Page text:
For more check out Richard Deitsch’s column on SI where this story was first published
16.9% of All Sports Radio Listeners Are Streaming
The news comes as Nielsen reported that 11.3% of all radio listenership comes thru a stream, up from 6.9% in May of 2020.
According to Nielsen, sports radio stations are the third-most streamed spoken word format, just behind Talk/Personality and News/Talk/Info. The trend is continuing to show that streaming is on the uptick.
The survey found that in May 2022, 16.9% of sports talk radio’s audience tunes in via the station’s online stream. That news comes as Nielson reported that 11.3% of all radio listenership comes thru a stream, up from 6.9% in May of 2020.
Nielsen notes that in the 45 PPM markets they are grabbing data from and the 4,800+ stations that stream in those markets, just 30% of them are encoded. That encoding allows for Nielsen to accurately measure the streams. They used the listener data from 1,500 stations across the U.S., in their latest report, AM/FM Radio Streaming Growth in PPM Markets.
The survey also showed that streaming levels differ widely by radio format. Spoken word formats display strong streaming listenership (Talk/Personality: 31.2%, News/Talk/Info: 19.1%, All Sports: 16.9%). In fact, Nielsen found that 1/3 of all AM/FM streaming in PPM markets is to spoken word formats.
New Study Finds Listeners to MLB on Radio Are Willing to Spend
More than one third (34%) of the respondents recently purchased clothing/apparel that features their favorite team… 27% have visited a ballpark in the past year. That compares to only 19% of the average MLB fan base has made an apparel purchase to support their team while just 11% have gone to a game in person in that same time span.
When it comes to advertiser’s attempting to reach an affluent and engaged audience, sports talk radio might have a whale on their hands. Major League Baseball play-by-play features an audience that has money and has no problems spending it.
In a recent MRI-Simmons study, data shows that consumers who listen to MLB broadcasts on the radio are the perfect audience for sports marketers. According to the analysis, done by Katz Radio Group, nearly two thirds (62%) of those surveyed consider themselves “super fans” of baseball. That number is 58% higher than the average.
Those “super fans” are willing to spend to support their team, as well. More than one third (34%) of the respondents recently purchased clothing/apparel that features their favorite team. Those fans are also far more willing to make the trip to see their team. The study found that 27% have visited a ballpark in the past year. That compares to only 19% of the average MLB fan base has made an apparel purchase to support their team while just 11% have gone to a game in person in that same time span.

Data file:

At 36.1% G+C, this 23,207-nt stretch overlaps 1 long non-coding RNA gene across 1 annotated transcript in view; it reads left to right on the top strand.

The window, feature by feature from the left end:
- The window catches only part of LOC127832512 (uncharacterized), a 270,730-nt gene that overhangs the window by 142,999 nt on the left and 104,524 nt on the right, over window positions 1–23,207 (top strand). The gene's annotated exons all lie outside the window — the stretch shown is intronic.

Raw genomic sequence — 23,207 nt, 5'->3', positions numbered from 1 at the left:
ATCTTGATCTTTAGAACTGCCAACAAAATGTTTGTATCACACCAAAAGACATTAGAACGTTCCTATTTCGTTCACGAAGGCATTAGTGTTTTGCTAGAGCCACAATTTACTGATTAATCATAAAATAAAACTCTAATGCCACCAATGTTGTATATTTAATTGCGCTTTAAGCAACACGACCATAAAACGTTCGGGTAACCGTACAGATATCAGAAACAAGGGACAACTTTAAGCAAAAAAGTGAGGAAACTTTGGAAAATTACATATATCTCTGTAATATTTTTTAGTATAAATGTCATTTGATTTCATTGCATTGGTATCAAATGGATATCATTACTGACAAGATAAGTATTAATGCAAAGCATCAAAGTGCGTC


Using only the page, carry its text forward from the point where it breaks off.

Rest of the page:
The news continues getting better for advertisers. Continued analysis reveals that 66% of listeners are currently employed and have a median household income greater than $106,000.
Listeners to MLB games on the radio are also 34% more likely to place a sports bet and 106% more likely to be a participant in fantasy baseball.
Jeff Dean Signs Off At ESPN Tucson for The Final Time
Dean said on Facebook: “…the years of burning the candle at both ends has taken a dire toll on my health and for the first time in my life, I’m going to put myself and my livelihood first”
Fans will no longer be able to tune into ESPN Tucson and hear Jeff Dean hosting his show. Friday morning was his last show, according to his Facebook and Twitter pages.
The Jeff Dean Show had been airing from 7-9a MT weekday mornings. Dean took to social media to relay the news and the reason behind him stepping away from the microphone. Dean said on Facebook:
“This morning I signed off from my radio show on ESPN Tucson for the final time. I have been devoting too much of my life and my time to working multiple jobs…the years of burning the candle at both ends has taken a dire toll on my health and for the first time in my life, I’m going to put myself and my livelihood first”
Dean went on to emphasize that he isn’t stepping away from ESPN Tucson, he’s just taking himself off the air. He also added that “gladly, I will be continuing my position as PA announcer of University of Arizona Football and Men’s basketball.”
Dean would also go onto Twitter to add even further context for his self-removal from the ESPN Tucson airwaves. He added, “It’s not a decision I arrived at hastily, as it’s been a 6 month mental grind to make the ultimate decision that had to be made, and I’m not particularly happy about it, but I have to put my health first, we all do, and make sure we’re around long enough to enjoy life”.
Dean had been ESPN Tucson’s morning host since November 2019.